Abstract: We develop a model of competition between retailer chains with a structural estimation of the demand and supply in the supermarket industry in France. In the model, supermarkets compete in price and brand offer over all food products to attract consumers, in particular through the share of private labels versus national brands across all their products. Private labels can serve as a differentiation tool for the retailers in order to soften price competition. They may affect the marginal costs of all products for the retailer because of eventual quality differences and also by helping retailers to obtain better conditions from their manufacturers. Differentiation is taken into account by estimating a discrete-continuous choice model of demand where outlet choice and total expenditures are determined endogenously. On the supply side, we consider a simultaneous competition game in brand offer and price between retailers to identify marginal costs. After estimation by simulated maximum likelihood, the structural estimates allow to simulate the effect on the equilibrium behavior of retailer chains of a demand shock through an increase in transportation costs for consumers and a merger between two retailer chains.
    JEL: L13 L22 L81
    Date: 2010–04
  3. By: Boyer, Marcel (Université de Montréal); Lasserre, Pierre (Université du Québec à Montréal); Moreaux, Michel (Toulouse School of Economics (IDEI and LERNA))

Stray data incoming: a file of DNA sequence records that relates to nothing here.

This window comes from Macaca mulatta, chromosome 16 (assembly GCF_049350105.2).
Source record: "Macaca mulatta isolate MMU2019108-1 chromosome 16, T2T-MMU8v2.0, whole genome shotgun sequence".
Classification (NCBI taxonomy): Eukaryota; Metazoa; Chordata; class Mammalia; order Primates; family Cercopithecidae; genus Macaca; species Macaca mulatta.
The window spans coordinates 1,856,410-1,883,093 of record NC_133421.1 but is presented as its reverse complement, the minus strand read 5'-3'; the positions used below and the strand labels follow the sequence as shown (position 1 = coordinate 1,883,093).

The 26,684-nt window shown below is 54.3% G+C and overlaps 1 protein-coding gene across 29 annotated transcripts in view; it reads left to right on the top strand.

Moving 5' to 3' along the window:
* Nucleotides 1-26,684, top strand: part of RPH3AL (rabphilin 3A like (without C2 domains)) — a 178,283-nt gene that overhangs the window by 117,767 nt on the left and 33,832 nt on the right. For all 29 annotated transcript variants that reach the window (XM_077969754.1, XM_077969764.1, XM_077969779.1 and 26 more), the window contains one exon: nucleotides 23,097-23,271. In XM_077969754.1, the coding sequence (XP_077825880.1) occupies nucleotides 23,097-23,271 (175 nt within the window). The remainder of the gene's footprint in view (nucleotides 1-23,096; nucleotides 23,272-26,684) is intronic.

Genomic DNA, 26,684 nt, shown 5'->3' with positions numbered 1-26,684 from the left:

Abstract: We model investments in capacity in a homogeneous product duopoly facing uncertain demand growth. Capacity building is achieved through adding production units that are durable and lumpy and whose cost is irreversible. There is no exogenous order of moves, no first-mover or second-mover advantage, no commitment, and no finite horizon; while building their capacity over time, firms compete `a la Cournot in the product market. We investigate Markov Perfect Equilibrium (MPE) paths of the investment game, which may include preemption episodes and tacit collusion episodes. However, when firms have not yet invested in capacity, the sole pattern that is MPEcompatible is a preemption episode with firms investing at different times, but both have equal value. The first such investment may occur earlier, and therefore be riskier, than socially optimal. When both firms hold capacity, tacit collusion episodes may be MPE-compatible with firms investing simultaneously at a postponed time (generating an investment wave in the industry). We show that the emergence of such episodes is favored by higher demand volatility, faster market growth, and lower discount rate (cost of capital).